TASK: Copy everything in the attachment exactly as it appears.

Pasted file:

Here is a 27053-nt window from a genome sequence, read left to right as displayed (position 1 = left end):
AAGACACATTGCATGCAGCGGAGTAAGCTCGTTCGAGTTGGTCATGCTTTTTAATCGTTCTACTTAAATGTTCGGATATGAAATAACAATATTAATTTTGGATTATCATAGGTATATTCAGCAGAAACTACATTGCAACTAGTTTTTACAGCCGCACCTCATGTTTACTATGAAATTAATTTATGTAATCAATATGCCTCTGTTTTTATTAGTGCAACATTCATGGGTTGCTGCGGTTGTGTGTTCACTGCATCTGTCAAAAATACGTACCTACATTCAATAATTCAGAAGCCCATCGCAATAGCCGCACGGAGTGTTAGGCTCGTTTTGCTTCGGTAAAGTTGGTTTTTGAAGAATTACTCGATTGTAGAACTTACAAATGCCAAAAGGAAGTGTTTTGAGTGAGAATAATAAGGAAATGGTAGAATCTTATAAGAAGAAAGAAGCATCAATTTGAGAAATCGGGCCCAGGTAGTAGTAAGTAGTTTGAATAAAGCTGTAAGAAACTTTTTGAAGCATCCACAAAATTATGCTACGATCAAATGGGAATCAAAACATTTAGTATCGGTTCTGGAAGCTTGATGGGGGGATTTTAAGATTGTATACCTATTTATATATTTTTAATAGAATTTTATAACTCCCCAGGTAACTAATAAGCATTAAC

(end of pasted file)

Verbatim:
Here is a 27053-nt window from a genome sequence, read left to right as displayed (position 1 = left end):
AAGACACATTGCATGCAGCGGAGTAAGCTCGTTCGAGTTGGTCATGCTTTTTAATCGTTCTACTTAAATGTTCGGATATGAAATAACAATATTAATTTTGGATTATCATAGGTATATTCAGCAGAAACTACATTGCAACTAGTTTTTACAGCCGCACCTCATGTTTACTATGAAATTAATTTATGTAATCAATATGCCTCTGTTTTTATTAGTGCAACATTCATGGGTTGCTGCGGTTGTGTGTTCACTGCATCTGTCAAAAATACGTACCTACATTCAATAATTCAGAAGCCCATCGCAATAGCCGCACGGAGTGTTAGGCTCGTTTTGCTTCGGTAAAGTTGGTTTTTGAAGAATTACTCGATTGTAGAACTTACAAATGCCAAAAGGAAGTGTTTTGAGTGAGAATAATAAGGAAATGGTAGAATCTTATAAGAAGAAAGAAGCATCAATTTGAGAAATCGGGCCCAGGTAGTAGTAAGTAGTTTGAATAAAGCTGTAAGAAACTTTTTGAAGCATCCACAAAATTATGCTACGATCAAATGGGAATCAAAACATTTAGTATCGGTTCTGGAAGCTTGATGGGGGGATTTTAAGATTGTATACCTATTTATATATTTTTAATAGAATTTTATAACTCCCCAGGTAACTAATAAGCATTAAC